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Industry debates test program for small-cap stock pricing

By Sarah N. Lynch

WASHINGTON (Reuters) - Stock exchanges and financial industry executives on Tuesday urged U.S. securities regulators to back a program to test a change in the way shares are priced, in a bid to generate more investor interest in small and mid-sized companies.

Representatives from NYSE Euronext, Nasdaq OMX, BATS Global Markets, TD Ameritrade, Fidelity and Invesco gathered for a roundtable at the Securities and Exchange Commission to discuss tick sizes, or the minimum pricing increment that can be used to trade securities, and whether any changes should be made.

"I know that many feel today's market structure, including the current tick size regime, does not recognize the particular needs of smaller companies and that a detailed examination of the current structure is important and appropriate," SEC Chairman Elisse Walter told the audience on Tuesday.

The practice known as "decimalization," in which the SEC required all listed stocks to be traded and quoted in one-penny increments instead of in fractional increments such as one-sixteenth of a dollar, was introduced in 2001.

That change was prompted by concerns that the use of fractions was leading to excessive profits for market-makers.

Since then, however, some critics have complained that such small increments have reduced trading margins to the detriment of smaller companies.

Proponents of change want a more tailored system which allows tick sizes of more than a penny for small and mid-cap stocks rather than a uniform size across the board.

Because of the lack of liquidity in the stocks, the shares have failed to attract sufficient interest from large institutional investors, these people say.

"The investor should start seeing more liquidity offered by our markets at levels in which they want to transact," said R. Cromwell Coulson, the chief executive of OTC Markets Group, which runs an alternative trading system.

"We run an e-bay of markets, and right now, the shop keeper shelves are too thin for investors. We need to do some experiments to try to improve that."

In addition, critics argue that penny increments reduced trading commissions and made it less attractive for research analysts to cover certain smaller companies. Market interest in those companies can shrink with less available research.

Chris Isaacson, the chief operating officer of the third-largest exchange BATS Global Markets, said he would like to see a year-long pilot program.

Under BATS' proposal, he said, there would be a five-cent minimum tick size and a one-cent minimum trading increment where, either the average daily volume in a security is less than 100,000 shares or the security is priced greater than $100 per share.

He added that he also believes in some instances, the tick size should be lowered for highly liquid stocks, and he proposed a half-cent minimum tick size to apply in certain cases.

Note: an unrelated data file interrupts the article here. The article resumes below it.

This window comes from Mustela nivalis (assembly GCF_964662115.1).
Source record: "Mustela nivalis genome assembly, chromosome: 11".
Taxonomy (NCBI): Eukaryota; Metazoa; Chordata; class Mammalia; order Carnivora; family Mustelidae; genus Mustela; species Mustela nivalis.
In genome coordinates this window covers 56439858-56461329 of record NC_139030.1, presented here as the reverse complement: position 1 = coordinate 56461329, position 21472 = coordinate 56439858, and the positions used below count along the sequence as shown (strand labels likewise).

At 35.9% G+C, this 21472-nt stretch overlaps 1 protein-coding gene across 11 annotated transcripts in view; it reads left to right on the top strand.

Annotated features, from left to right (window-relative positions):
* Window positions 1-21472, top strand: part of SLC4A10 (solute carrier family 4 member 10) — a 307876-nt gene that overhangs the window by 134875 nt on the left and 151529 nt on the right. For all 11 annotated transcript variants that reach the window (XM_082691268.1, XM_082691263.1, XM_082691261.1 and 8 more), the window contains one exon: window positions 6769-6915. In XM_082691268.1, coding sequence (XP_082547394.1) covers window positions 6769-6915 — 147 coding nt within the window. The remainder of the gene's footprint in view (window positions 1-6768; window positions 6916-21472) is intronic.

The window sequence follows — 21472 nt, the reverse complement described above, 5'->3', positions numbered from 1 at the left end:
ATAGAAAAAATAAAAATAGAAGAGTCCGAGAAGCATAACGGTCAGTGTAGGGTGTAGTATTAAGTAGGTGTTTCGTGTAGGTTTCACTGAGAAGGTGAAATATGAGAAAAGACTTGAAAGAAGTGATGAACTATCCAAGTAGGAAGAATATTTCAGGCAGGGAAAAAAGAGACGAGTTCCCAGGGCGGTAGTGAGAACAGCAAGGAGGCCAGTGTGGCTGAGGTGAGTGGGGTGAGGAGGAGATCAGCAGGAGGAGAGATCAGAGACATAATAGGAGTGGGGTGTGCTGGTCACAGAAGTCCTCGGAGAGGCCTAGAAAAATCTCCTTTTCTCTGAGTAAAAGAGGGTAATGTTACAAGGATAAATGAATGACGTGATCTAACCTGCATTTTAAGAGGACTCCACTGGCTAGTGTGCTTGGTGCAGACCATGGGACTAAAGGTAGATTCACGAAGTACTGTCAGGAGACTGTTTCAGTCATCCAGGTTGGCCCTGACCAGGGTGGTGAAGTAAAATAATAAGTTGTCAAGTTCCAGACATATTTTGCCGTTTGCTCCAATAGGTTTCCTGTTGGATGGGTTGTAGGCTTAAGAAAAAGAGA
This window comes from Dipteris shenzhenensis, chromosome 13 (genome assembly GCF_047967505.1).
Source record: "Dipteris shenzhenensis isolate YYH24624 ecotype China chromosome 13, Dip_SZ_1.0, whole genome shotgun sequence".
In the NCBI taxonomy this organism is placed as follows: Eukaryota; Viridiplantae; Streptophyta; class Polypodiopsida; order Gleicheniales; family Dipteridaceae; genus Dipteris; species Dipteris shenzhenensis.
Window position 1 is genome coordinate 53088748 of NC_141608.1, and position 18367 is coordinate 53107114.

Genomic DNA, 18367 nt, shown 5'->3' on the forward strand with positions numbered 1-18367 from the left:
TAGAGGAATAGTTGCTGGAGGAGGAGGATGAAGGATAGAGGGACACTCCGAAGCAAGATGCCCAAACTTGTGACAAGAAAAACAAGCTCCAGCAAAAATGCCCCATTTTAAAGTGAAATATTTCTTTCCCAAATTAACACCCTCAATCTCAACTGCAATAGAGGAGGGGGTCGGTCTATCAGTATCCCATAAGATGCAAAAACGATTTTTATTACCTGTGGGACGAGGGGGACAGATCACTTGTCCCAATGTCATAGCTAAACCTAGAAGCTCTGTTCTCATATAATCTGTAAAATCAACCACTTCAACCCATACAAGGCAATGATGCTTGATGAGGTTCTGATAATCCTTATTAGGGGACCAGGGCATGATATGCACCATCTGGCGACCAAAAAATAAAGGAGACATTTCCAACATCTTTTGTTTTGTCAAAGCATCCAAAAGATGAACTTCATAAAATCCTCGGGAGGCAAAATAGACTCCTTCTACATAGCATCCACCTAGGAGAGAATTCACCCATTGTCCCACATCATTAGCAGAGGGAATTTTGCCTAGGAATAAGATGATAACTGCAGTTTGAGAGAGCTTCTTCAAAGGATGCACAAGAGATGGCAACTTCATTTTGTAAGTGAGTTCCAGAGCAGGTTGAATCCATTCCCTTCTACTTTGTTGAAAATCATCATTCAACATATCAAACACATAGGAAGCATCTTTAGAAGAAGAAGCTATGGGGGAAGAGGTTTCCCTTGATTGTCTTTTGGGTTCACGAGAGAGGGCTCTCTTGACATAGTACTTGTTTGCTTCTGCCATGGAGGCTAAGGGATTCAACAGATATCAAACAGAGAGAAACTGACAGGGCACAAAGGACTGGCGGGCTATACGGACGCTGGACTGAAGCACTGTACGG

"The one-size-fits-all approach to tick size may have had unintended consequences of impeding the capital-raising abilities of small and mid-cap companies," he said.

JOBS ACT PROMPTS NEW LOOK

Congress already took some steps last year to help small businesses raise capital and go public when it passed the Jumpstart Our Business Startups (JOBS) Act.

The law did not mandate an increase in the tick size, though it required the SEC to study the issue.

That study, which was released in July, recommended against proceeding with any specific rulemaking to increase tick sizes. It did call for having a roundtable to generate ideas about how a potential pilot study could work.

So far, there seems to be a consensus about the desire to explore some sort of change to the tick size structure.

Last week, the SEC's Advisory Committee on Small and Emerging Companies, an expert panel offering policy advice, voted to urge the SEC to increase the tick size for small companies and let those companies select their own tick size within a designated range.

However, not everyone at Tuesday's roundtable felt decimalization is to blame for a lack of investor interest and less research in the small-cap market.

Brian Conroy, president at Fidelity Capital Markets, said his company has "not seen the evidence that would indicate it has any effect on the IPO process itself."

He added that firms can increase commission fees today if they wish to help subsidize their analyst coverage for small-cap companies, rather than using an increase in the tick size to help bolster research funding.

"Why isn't that taking place?" he asked. "Why are we talking about a pilot program to artificially increase the tick size?"

SEC Republican Commissioner Daniel Gallagher told reporters on the sidelines of Tuesday's event that he has an open mind about the push by some to launch a pilot, but said it is not going to be "a slam dunk decision" by the SEC.

(Reporting By Sarah N. Lynch; Editing by Karey Wutkowski, Leslie Adler and Andrew Hay)

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